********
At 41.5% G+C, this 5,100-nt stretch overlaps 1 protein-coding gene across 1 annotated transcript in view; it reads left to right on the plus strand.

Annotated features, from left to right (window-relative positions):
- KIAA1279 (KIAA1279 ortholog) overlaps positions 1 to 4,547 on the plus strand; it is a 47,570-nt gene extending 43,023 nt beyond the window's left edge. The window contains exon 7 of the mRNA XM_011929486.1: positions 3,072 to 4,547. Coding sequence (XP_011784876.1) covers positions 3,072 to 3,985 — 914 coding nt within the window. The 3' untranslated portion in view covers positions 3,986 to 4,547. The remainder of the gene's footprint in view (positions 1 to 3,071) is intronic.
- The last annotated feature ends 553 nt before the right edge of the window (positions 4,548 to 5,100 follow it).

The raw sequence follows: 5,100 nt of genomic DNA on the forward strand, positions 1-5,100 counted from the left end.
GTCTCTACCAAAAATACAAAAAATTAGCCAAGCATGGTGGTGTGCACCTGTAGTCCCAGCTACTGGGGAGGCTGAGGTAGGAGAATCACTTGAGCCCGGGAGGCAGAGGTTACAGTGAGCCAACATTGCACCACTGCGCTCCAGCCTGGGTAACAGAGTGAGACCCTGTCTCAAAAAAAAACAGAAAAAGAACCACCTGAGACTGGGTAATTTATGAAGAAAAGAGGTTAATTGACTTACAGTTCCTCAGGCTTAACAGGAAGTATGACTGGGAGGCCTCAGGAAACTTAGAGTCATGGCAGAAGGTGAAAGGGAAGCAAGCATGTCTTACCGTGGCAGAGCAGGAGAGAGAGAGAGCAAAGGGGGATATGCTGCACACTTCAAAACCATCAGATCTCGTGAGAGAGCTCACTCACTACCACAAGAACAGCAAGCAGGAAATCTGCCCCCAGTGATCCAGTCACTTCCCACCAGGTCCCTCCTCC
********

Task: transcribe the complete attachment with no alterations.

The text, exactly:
At 41.5% G+C, this 5,100-nt stretch overlaps 1 protein-coding gene across 1 annotated transcript in view; it reads left to right on the plus strand.

Annotated features, from left to right (window-relative positions):
- KIAA1279 (KIAA1279 ortholog) overlaps positions 1 to 4,547 on the plus strand; it is a 47,570-nt gene extending 43,023 nt beyond the window's left edge. The window contains exon 7 of the mRNA XM_011929486.1: positions 3,072 to 4,547. Coding sequence (XP_011784876.1) covers positions 3,072 to 3,985 — 914 coding nt within the window. The 3' untranslated portion in view covers positions 3,986 to 4,547. The remainder of the gene's footprint in view (positions 1 to 3,071) is intronic.
- The last annotated feature ends 553 nt before the right edge of the window (positions 4,548 to 5,100 follow it).

The raw sequence follows: 5,100 nt of genomic DNA on the forward strand, positions 1-5,100 counted from the left end.
GTCTCTACCAAAAATACAAAAAATTAGCCAAGCATGGTGGTGTGCACCTGTAGTCCCAGCTACTGGGGAGGCTGAGGTAGGAGAATCACTTGAGCCCGGGAGGCAGAGGTTACAGTGAGCCAACATTGCACCACTGCGCTCCAGCCTGGGTAACAGAGTGAGACCCTGTCTCAAAAAAAAACAGAAAAAGAACCACCTGAGACTGGGTAATTTATGAAGAAAAGAGGTTAATTGACTTACAGTTCCTCAGGCTTAACAGGAAGTATGACTGGGAGGCCTCAGGAAACTTAGAGTCATGGCAGAAGGTGAAAGGGAAGCAAGCATGTCTTACCGTGGCAGAGCAGGAGAGAGAGAGAGCAAAGGGGGATATGCTGCACACTTCAAAACCATCAGATCTCGTGAGAGAGCTCACTCACTACCACAAGAACAGCAAGCAGGAAATCTGCCCCCAGTGATCCAGTCACTTCCCACCAGGTCCCTCCTCC